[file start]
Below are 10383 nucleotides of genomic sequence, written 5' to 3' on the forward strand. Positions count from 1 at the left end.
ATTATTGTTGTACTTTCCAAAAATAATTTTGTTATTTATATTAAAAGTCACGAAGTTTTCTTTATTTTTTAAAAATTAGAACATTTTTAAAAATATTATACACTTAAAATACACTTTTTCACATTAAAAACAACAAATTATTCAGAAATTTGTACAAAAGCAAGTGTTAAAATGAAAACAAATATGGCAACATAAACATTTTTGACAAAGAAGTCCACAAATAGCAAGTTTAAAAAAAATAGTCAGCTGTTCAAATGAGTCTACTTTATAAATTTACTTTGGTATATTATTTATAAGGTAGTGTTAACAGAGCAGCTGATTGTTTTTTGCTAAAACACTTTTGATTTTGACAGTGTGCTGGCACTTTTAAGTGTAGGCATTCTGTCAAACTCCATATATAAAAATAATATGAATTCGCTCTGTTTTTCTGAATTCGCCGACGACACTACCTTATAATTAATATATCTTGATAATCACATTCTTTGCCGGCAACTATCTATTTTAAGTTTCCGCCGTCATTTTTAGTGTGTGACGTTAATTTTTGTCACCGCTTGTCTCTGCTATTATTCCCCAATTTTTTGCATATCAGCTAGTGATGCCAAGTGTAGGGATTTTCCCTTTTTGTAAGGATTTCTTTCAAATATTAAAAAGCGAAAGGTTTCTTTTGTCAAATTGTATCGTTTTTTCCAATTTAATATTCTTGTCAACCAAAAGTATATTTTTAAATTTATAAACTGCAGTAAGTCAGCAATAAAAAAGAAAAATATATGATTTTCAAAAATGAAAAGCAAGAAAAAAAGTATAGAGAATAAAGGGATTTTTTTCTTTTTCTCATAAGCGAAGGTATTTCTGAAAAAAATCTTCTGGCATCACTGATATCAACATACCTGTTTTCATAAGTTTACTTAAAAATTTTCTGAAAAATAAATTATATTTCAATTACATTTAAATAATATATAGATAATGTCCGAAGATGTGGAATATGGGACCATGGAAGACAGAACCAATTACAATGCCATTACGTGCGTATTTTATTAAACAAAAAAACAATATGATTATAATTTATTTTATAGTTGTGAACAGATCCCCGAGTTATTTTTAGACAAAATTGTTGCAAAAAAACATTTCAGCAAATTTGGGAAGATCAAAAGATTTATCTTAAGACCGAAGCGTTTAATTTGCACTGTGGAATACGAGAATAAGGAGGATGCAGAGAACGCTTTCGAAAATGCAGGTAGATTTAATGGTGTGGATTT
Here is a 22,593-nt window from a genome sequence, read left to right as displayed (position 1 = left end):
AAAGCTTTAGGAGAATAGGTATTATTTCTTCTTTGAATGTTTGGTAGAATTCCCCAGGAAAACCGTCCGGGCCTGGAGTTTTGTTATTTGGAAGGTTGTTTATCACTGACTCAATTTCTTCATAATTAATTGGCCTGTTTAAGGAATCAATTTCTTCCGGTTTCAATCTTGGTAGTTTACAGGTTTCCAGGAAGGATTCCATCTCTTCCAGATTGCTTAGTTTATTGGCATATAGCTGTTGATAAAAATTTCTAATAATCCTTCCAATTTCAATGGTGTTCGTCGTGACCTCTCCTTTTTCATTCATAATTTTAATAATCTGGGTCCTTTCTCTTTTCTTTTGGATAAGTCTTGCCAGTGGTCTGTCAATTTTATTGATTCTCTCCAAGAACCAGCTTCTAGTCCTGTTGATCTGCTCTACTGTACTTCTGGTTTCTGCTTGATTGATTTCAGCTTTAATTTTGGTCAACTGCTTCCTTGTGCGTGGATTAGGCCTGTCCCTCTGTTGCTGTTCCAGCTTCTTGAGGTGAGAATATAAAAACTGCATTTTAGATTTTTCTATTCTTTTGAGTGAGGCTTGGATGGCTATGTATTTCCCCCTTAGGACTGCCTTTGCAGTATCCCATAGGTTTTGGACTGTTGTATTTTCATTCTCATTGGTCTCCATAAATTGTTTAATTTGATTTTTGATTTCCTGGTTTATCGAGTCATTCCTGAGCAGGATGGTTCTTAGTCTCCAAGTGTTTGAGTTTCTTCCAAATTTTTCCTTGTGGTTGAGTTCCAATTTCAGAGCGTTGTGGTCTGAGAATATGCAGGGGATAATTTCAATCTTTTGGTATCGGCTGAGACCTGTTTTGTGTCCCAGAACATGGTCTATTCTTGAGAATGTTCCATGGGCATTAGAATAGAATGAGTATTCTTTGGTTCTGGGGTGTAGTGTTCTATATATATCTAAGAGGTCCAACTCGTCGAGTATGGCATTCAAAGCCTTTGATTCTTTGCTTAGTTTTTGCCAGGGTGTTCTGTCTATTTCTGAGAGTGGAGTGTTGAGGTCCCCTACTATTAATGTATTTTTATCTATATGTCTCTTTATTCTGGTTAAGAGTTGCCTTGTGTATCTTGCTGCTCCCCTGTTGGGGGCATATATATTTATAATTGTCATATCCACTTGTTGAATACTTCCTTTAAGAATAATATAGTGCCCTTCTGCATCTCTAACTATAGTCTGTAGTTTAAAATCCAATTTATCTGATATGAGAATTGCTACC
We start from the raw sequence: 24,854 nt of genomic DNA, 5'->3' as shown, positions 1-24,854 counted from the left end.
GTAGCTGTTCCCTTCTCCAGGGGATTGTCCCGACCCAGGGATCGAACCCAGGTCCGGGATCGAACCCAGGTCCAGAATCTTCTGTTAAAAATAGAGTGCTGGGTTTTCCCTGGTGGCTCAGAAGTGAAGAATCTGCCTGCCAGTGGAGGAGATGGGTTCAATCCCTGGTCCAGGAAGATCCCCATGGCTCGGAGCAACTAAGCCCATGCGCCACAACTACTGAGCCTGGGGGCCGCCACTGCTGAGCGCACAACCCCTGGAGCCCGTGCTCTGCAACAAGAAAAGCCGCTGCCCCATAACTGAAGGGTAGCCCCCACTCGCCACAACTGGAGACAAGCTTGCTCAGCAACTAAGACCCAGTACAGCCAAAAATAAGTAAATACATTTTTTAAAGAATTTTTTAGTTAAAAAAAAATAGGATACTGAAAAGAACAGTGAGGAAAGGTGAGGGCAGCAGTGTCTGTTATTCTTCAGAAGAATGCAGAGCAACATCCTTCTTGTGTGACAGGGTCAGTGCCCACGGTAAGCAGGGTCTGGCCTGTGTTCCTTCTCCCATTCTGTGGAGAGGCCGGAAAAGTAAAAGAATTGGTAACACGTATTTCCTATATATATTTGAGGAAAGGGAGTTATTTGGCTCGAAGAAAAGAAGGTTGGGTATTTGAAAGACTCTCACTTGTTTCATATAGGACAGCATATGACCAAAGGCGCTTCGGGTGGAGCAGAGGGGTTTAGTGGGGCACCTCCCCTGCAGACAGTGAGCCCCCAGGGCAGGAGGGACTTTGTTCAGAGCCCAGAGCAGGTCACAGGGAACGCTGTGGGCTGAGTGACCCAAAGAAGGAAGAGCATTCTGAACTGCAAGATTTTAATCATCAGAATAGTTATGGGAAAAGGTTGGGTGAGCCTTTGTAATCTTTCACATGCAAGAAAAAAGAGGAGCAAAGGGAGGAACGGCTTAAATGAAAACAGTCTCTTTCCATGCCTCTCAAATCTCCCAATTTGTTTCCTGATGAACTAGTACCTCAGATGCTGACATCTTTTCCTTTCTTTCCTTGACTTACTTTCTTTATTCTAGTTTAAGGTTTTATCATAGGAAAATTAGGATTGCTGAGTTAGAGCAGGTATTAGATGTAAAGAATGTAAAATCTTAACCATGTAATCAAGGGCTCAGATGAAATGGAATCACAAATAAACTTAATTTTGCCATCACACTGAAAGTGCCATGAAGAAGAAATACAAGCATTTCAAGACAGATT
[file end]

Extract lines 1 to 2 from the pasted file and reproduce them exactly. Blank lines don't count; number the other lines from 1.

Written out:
Below are 10383 nucleotides of genomic sequence, written 5' to 3' on the forward strand. Positions count from 1 at the left end.
ATTATTGTTGTACTTTCCAAAAATAATTTTGTTATTTATATTAAAAGTCACGAAGTTTTCTTTATTTTTTAAAAATTAGAACATTTTTAAAAATATTATACACTTAAAATACACTTTTTCACATTAAAAACAACAAATTATTCAGAAATTTGTACAAAAGCAAGTGTTAAAATGAAAACAAATATGGCAACATAAACATTTTTGACAAAGAAGTCCACAAATAGCAAGTTTAAAAAAAATAGTCAGCTGTTCAAATGAGTCTACTTTATAAATTTACTTTGGTATATTATTTATAAGGTAGTGTTAACAGAGCAGCTGATTGTTTTTTGCTAAAACACTTTTGATTTTGACAGTGTGCTGGCACTTTTAAGTGTAGGCATTCTGTCAAACTCCATATATAAAAATAATATGAATTCGCTCTGTTTTTCTGAATTCGCCGACGACACTACCTTATAATTAATATATCTTGATAATCACATTCTTTGCCGGCAACTATCTATTTTAAGTTTCCGCCGTCATTTTTAGTGTGTGACGTTAATTTTTGTCACCGCTTGTCTCTGCTATTATTCCCCAATTTTTTGCATATCAGCTAGTGATGCCAAGTGTAGGGATTTTCCCTTTTTGTAAGGATTTCTTTCAAATATTAAAAAGCGAAAGGTTTCTTTTGTCAAATTGTATCGTTTTTTCCAATTTAATATTCTTGTCAACCAAAAGTATATTTTTAAATTTATAAACTGCAGTAAGTCAGCAATAAAAAAGAAAAATATATGATTTTCAAAAATGAAAAGCAAGAAAAAAAGTATAGAGAATAAAGGGATTTTTTTCTTTTTCTCATAAGCGAAGGTATTTCTGAAAAAAATCTTCTGGCATCACTGATATCAACATACCTGTTTTCATAAGTTTACTTAAAAATTTTCTGAAAAATAAATTATATTTCAATTACATTTAAATAATATATAGATAATGTCCGAAGATGTGGAATATGGGACCATGGAAGACAGAACCAATTACAATGCCATTACGTGCGTATTTTATTAAACAAAAAAACAATATGATTATAATTTATTTTATAGTTGTGAACAGATCCCCGAGTTATTTTTAGACAAAATTGTTGCAAAAAAACATTTCAGCAAATTTGGGAAGATCAAAAGATTTATCTTAAGACCGAAGCGTTTAATTTGCACTGTGGAATACGAGAATAAGGAGGATGCAGAGAACGCTTTCGAAAATGCAGGTAGATTTAATGGTGTGGATTT